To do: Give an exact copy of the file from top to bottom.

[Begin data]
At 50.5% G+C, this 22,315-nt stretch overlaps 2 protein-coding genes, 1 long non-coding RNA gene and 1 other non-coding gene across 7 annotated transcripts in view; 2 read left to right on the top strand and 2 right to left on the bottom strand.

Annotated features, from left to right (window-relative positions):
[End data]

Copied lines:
At 50.5% G+C, this 22,315-nt stretch overlaps 2 protein-coding genes, 1 long non-coding RNA gene and 1 other non-coding gene across 7 annotated transcripts in view; 2 read left to right on the top strand and 2 right to left on the bottom strand.

Annotated features, from left to right (window-relative positions):